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A way to measure a student’s effort
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Pronounced: ze-a-me-ter , from the Hebrew word “ze-a” meaning sweat. Family lore has it that this idea comes from my father’s Hebrew teacher, though I’m sure, in various forms, it can be traced back to prehistory. The idea is that you don’t rate students by how they did on some test (which is a skill in itself), but rather in the *effort* they made to study the material in the course. The problem, of course, is how to implement this. Treading dangerously close to invoking scientific sounding mumbo jumbo “magic”, I will suggest the following approaches: Actually measuring sweat. Measuring brain activity. A “Neilson family”-type machine for what books/CD-ROMs/online sites you’re reading.

Yes, I do realize how Orwellian this all sounds. But I hear that some unfortunate souls have to endure this kind of invasion of privacy in their workplace. And these are adults that are used to far more freedom than grade school kids. In fact, if as a pupil I had an option of having a non-intrusive “net-nanny” attached to my glasses and therefore not have to do any of the finals, I might actually go for it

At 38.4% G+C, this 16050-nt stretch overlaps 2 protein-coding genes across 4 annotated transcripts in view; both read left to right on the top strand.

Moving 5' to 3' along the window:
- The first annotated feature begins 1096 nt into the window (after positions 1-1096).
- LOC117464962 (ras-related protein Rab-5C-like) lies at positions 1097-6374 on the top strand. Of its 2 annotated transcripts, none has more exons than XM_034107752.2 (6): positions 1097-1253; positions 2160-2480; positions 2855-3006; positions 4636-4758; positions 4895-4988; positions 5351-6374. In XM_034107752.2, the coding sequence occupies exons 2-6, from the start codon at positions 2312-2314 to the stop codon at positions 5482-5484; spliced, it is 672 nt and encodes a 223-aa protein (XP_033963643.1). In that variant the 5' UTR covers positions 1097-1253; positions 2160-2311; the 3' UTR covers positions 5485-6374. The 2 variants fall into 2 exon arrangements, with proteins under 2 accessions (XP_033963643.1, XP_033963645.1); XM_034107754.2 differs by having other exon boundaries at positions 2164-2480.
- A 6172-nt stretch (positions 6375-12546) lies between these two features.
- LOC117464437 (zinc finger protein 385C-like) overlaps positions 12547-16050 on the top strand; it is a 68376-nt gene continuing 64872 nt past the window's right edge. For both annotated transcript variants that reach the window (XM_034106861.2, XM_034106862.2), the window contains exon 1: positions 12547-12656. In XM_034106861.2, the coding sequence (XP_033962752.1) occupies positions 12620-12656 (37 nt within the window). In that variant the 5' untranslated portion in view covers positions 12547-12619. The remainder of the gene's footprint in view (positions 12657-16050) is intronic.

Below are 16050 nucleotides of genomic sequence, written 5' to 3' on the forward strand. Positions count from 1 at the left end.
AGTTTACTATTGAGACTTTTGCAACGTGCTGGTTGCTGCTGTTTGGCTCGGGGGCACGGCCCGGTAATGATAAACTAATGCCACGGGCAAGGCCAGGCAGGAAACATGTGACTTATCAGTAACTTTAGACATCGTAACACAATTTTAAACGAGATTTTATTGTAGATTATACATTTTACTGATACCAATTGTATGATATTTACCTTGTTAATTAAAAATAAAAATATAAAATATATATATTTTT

You can be sure that less than 30 seconds after such an apparatus would me created, there would be a black market for counter-zeameter devices for fooling the zeameter. But if you think of it, this is no different from the current methods of cheating. Just that now, you can simply invoke the ideal punishment- do the test.

imho, Jul 06 2003


       Bad idea, mostly because it won't match to the real world. Kid won't get a raise for giving effort, but results. Lets get that idea in their heads early.
Bongmaster, Jul 16 2003

       I have to agree with bongmaster on this idea. Once out in the world, performance is the only relevent factor.   

       However, I also don't see your idea as a total loss. I don't think a measure of 'effort' would be a good way to grade at all, but I could see where instructors could use it to monitor the progress of students. Perhaps as a measure of a student's mastery of material, when compared to traditional scores based on performance. A student that has mastered material would do well on an assignment/ test and exert little effort in the process. A student who grasps material but still needs practice to retain the knowledge might still do well on assignments/tests but will have to exert far more effort.   

       And as for those that do not do well on tests, it would be possible to separate those who do poorly on assignments/tests due to apathy from those who just are not learning the information. The "slackers" would measure little or no 'effort' put forward and do poorly, as opposed to the students who try hard but may need extra help to learn, who would presumably show high 'effort' measurements but still have low grades.   

       So i think this idea *could* be a welcome addition to the educational system, but by no means a replacement for grading.
druii_42, Aug 24 2003


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